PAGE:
The author faces an uncertain future should the UK vote to leave the EU tomorrow. Ironically, it does not directly affect my status as an American. I didn’t have a right to be here, the author does. Of course, I also didn’t necessarily seek out living in Britain; I’m an academic, and we go where the job is. The university had to sponsor my visa and work permit, and when my FLR expired after five years, I had to apply for my Indefinite Leave to Remain, which if I recall cost somewhere around £850. I had to take that hilarious test, Life in the UK, which most Brits couldn’t pass (a real question I had on mine: how many members are there in the Welsh Assembly?). However, with the ILR, EU or no EU, I’m not going anywhere.  If Brexit were to win, the same can no longer be certain for citizens of EU countries.  What makes this doubly ironic is that a greater proportion of immigration to the UK is from outside the EU, which can be directly controlled (i.e. made more difficult) by the government of the day.

I have been told: “It’s not about people like you, it’s the others.” I am, apparently, a “useful” foreigner. So who are the others they are talking about? The Polish plumbers? The Lithuanian fruit pickers? The Spanish nurses? The Greek doctors? Or is it the benefit tourists, those mythical creatures that, like the Loch Ness monster, have never actually been spotted, but that surely must exist, given the amount of conversation about them?

This resonates. I have lost count of the number of conversations ‘on the doorstep’ while campaigning for the Labour Party in the past three elections where I’ve had discussions with UKIP supporters, and it’s usually straight from that script. Romanians this, Bulgarians that, and the Poles are everywhere . . . (and it gets worse, of course). When I’d point out my obvious immigrant status (my accent has barely changed from the west coast US I grew up with), it was always “oh, not you.”

It obviously helps that I’m white.

Even in the event of a vote to Remain, it will be difficult to control the forces that have been unleashed in this campaign. And it is difficult to imagine what the UK would turn into after a Brexit, possibly under the leadership of Messrs Johnson, Gove and Farage. What is certain, however, is that it will no longer be the country that embraced me – and that I fell in love with – all those years ago.

I don’t know whether I would be allowed to stay, but, like many others, I am beginning to wonder why I would want to. I would hate to leave the country that has been my home for almost 20 years and that has been so good to me – but if it comes to that, the real loser will be Britain.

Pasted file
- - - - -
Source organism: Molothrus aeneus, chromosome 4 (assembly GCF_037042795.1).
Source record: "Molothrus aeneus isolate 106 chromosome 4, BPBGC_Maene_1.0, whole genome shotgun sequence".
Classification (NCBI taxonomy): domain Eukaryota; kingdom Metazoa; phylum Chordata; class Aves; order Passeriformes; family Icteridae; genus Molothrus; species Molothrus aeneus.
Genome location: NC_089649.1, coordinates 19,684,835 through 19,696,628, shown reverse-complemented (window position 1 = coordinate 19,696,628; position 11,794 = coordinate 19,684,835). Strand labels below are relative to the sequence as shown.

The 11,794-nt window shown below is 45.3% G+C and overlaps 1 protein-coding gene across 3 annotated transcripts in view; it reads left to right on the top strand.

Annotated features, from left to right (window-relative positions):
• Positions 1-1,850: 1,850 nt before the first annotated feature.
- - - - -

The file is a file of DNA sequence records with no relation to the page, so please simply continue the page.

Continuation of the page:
I admitted this morning, if this campaign was my introduction to English (not British per se, but explicitly English) culture, I would not have come here. As it is, I’m not going anywhere (unless they decide to further clamp down on immigration by changing the rights associated with the ILR).  Which makes me wonder, of course, how much damage this poisonous rhetoric has caused, even in the event of a remain victory?

UPDATE: This, by German-born historian Tanja Bueltmann, published in the Times Higher on 16 June:

Such behaviour is not characteristic of the UK I love. But the UK I love, an open and tolerant country, seems to be vanishing. I see a “Trumpification”, and look in horror at clear parallels in early 20th-century German history.

I have absolutely no idea what is happening here in the UK right now. But what I do know is that it keeps me up at night.


[ 163 ] June 22, 2016 |


The misinformation distributed by the Leave campaign has reached a new level of surreal.  During a debate last night on the BBC which featured six speakers (three for remain, three for leave, obviously) former London Mayor Boris Johnson (and heir apparent to David Cameron should leave win tomorrow) stated, to the leader of the Scottish Conservatives Ruth Davidson (on the remain side), that the EU prevents Britain from exporting haggis to the United States. (The tweets reproduced in the HuffPoUK story are worth clicking on the link alone).

Just imagine how prosperous the UK would be, how creative and enterprising the British people would become, if Britain were only allowed to export haggis to the US. Clearly, this is what is holding the country back.  Damn Brussels and their oppressive, anti-democratic ways.